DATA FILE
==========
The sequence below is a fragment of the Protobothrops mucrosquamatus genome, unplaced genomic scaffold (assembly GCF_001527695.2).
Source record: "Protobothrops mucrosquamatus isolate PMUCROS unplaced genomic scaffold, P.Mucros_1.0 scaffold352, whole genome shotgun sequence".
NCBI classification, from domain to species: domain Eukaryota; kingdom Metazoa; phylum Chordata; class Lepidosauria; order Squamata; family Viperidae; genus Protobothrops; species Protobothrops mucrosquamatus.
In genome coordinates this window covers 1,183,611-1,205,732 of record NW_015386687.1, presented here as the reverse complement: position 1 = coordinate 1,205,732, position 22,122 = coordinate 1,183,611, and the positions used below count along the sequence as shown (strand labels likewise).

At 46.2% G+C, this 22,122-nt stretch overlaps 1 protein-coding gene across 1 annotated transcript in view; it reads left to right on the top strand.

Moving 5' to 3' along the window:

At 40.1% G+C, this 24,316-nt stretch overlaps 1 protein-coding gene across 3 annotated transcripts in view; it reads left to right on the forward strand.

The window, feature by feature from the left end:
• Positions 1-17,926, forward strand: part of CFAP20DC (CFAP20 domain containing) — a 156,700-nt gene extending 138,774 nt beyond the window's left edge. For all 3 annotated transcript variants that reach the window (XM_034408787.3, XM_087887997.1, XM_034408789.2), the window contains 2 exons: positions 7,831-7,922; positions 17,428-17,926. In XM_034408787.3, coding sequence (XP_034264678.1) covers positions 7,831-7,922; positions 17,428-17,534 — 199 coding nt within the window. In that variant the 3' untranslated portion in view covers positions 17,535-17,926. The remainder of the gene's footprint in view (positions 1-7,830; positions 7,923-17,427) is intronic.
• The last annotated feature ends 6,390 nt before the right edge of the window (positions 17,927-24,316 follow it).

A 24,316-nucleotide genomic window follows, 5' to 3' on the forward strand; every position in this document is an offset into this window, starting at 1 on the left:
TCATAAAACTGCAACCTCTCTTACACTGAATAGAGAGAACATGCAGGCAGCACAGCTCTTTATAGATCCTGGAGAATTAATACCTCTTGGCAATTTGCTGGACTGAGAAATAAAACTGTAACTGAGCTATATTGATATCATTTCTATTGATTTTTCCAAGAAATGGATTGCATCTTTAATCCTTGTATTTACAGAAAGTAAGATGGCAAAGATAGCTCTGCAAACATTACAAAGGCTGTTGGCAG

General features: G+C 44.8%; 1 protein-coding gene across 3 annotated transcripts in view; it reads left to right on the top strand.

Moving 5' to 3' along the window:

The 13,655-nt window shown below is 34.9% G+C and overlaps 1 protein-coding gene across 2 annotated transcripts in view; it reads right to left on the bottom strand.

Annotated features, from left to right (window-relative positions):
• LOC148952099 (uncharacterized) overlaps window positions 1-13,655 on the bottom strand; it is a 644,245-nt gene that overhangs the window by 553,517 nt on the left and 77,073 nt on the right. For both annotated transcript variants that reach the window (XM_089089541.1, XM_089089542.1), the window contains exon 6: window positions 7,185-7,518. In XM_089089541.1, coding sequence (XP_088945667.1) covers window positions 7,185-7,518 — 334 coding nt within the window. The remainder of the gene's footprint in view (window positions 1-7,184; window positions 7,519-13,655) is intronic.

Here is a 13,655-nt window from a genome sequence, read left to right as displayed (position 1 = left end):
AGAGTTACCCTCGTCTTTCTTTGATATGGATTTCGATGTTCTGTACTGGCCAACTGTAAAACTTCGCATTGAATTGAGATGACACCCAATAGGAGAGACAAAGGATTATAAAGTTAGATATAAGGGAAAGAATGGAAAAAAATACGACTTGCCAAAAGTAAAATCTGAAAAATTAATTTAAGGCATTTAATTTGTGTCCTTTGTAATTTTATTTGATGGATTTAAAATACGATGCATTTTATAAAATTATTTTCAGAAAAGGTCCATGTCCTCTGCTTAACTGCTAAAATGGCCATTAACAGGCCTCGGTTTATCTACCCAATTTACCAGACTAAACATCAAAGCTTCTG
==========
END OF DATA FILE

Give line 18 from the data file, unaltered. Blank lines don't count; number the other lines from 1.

Here is a 13,655-nt window from a genome sequence, read left to right as displayed (position 1 = left end):